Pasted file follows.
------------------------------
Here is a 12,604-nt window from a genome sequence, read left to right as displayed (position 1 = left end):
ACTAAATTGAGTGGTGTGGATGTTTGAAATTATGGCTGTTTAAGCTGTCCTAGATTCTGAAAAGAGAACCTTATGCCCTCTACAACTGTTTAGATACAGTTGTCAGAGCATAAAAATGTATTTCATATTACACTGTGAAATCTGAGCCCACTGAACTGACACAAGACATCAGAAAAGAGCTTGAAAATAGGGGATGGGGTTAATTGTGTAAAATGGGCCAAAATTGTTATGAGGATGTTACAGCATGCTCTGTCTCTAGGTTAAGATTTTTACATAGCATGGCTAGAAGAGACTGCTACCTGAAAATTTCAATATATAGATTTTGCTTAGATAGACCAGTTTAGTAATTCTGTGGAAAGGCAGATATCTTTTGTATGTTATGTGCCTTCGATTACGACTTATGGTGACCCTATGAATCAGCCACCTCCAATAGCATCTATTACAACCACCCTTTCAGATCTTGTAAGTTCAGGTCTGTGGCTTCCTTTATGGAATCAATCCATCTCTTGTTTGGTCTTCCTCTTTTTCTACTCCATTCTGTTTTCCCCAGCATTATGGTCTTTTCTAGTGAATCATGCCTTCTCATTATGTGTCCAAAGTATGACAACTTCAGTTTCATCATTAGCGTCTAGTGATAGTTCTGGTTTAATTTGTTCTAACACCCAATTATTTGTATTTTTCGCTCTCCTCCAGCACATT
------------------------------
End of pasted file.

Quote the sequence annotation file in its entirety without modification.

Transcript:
Here is a 12,604-nt window from a genome sequence, read left to right as displayed (position 1 = left end):
ACTAAATTGAGTGGTGTGGATGTTTGAAATTATGGCTGTTTAAGCTGTCCTAGATTCTGAAAAGAGAACCTTATGCCCTCTACAACTGTTTAGATACAGTTGTCAGAGCATAAAAATGTATTTCATATTACACTGTGAAATCTGAGCCCACTGAACTGACACAAGACATCAGAAAAGAGCTTGAAAATAGGGGATGGGGTTAATTGTGTAAAATGGGCCAAAATTGTTATGAGGATGTTACAGCATGCTCTGTCTCTAGGTTAAGATTTTTACATAGCATGGCTAGAAGAGACTGCTACCTGAAAATTTCAATATATAGATTTTGCTTAGATAGACCAGTTTAGTAATTCTGTGGAAAGGCAGATATCTTTTGTATGTTATGTGCCTTCGATTACGACTTATGGTGACCCTATGAATCAGCCACCTCCAATAGCATCTATTACAACCACCCTTTCAGATCTTGTAAGTTCAGGTCTGTGGCTTCCTTTATGGAATCAATCCATCTCTTGTTTGGTCTTCCTCTTTTTCTACTCCATTCTGTTTTCCCCAGCATTATGGTCTTTTCTAGTGAATCATGCCTTCTCATTATGTGTCCAAAGTATGACAACTTCAGTTTCATCATTAGCGTCTAGTGATAGTTCTGGTTTAATTTGTTCTAACACCCAATTATTTGTATTTTTCGCTCTCCTCCAGCACATT